New bill to limit NGOs rejecting Israel's Jewishness

MKs propose that NGO's who reject state's "Jewish nature," and "act against the state's basic characteristics" will have status revoked.

By
June 13, 2011 19:55
1 minute read.
David Rotem.

David Rotem 311. (photo credit: Ariel Jerozolimski )

MKs David Rotem (Israel Beiteinu), Uri Ariel (National Union), David Azoulay (Shas) and Ze’ev Elkin (Likud), proposed last week a bill to change the Non-Profit Organizations Law and “add to the reasons to revoke a non-profit organization’s status the rejection of the state’s Jewish nature.”

In addition, the legislation says that “if this is not one of the organization’s declared goals, but there is a suspicion that their activities lead to fulfilling such a goal, they should not be registered” as a non-profit group.

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The current law does not allow organizations that reject democracy to register with the state.

The four MKs point out in their introduction to the bill that Israel is defined as a Jewish and democratic state in three Basic Laws, and that the word “Jewish” comes before “democratic.”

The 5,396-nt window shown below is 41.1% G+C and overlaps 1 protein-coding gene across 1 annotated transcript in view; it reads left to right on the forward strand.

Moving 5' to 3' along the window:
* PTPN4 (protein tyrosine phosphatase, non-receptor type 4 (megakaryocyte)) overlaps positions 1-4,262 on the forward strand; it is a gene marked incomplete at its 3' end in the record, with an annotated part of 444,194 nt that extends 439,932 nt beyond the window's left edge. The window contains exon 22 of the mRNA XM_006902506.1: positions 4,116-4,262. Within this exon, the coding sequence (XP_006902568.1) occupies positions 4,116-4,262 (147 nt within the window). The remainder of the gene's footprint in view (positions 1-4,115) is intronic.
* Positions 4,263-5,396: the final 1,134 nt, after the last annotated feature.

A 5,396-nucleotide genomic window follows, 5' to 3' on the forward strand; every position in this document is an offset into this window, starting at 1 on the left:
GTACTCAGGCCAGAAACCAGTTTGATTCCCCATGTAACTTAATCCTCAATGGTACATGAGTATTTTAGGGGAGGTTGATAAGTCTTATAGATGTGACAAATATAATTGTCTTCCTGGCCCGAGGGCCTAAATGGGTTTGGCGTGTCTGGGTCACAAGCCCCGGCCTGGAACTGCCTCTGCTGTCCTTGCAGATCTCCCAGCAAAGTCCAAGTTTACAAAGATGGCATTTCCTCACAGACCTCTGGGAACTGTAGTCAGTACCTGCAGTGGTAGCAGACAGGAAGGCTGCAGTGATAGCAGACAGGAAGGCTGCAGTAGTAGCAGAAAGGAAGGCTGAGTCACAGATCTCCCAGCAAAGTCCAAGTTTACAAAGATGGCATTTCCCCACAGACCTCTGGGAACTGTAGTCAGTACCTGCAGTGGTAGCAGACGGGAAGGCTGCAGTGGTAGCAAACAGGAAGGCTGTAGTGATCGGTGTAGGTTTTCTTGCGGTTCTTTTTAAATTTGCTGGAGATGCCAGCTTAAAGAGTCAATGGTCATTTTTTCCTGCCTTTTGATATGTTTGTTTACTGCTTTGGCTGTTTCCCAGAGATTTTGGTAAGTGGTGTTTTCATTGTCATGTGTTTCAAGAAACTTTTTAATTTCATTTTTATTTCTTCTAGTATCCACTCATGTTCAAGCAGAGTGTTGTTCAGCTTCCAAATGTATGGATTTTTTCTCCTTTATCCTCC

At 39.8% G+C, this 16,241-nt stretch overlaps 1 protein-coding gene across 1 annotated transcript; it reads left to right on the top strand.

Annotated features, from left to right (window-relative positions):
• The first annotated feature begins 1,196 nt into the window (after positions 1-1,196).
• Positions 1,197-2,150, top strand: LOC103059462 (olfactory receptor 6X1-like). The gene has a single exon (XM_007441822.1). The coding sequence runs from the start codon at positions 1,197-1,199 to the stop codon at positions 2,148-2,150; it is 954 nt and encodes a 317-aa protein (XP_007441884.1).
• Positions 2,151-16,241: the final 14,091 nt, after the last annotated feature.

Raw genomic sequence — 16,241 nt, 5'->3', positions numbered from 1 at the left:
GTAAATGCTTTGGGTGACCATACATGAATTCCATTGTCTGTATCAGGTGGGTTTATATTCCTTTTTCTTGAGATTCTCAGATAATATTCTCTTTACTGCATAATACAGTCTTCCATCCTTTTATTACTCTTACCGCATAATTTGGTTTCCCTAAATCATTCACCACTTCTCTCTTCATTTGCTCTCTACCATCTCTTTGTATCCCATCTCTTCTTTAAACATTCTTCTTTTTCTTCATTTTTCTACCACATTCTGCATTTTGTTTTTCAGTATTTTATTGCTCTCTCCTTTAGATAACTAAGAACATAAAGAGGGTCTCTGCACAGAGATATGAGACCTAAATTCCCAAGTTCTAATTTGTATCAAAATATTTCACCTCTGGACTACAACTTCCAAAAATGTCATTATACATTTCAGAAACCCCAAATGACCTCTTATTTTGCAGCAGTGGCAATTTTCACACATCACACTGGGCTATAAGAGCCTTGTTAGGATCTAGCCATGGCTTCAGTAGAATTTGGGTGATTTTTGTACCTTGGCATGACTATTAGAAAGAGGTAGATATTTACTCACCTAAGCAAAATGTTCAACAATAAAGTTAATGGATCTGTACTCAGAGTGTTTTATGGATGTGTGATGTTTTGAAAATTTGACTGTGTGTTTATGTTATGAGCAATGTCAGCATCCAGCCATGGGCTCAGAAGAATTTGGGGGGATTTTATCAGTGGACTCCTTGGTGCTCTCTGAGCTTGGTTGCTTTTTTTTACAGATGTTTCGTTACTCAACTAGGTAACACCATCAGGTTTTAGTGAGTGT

“We propose to change the Non-Profit Organizations Law so that a voluntary organization that is legally registered in Israel cannot act against the state’s basic characteristics,” the bill reads.

Rotem said the initiative was not inspired by a specific case or organization; rather it was a preventative measure.

“People who reject Israel’s basic characteristics cannot run for a seat in the Knesset, and an organization should not be protected by the law if it does the same,” he said.

“We want to make sure there isn’t a possibility of that happening.”


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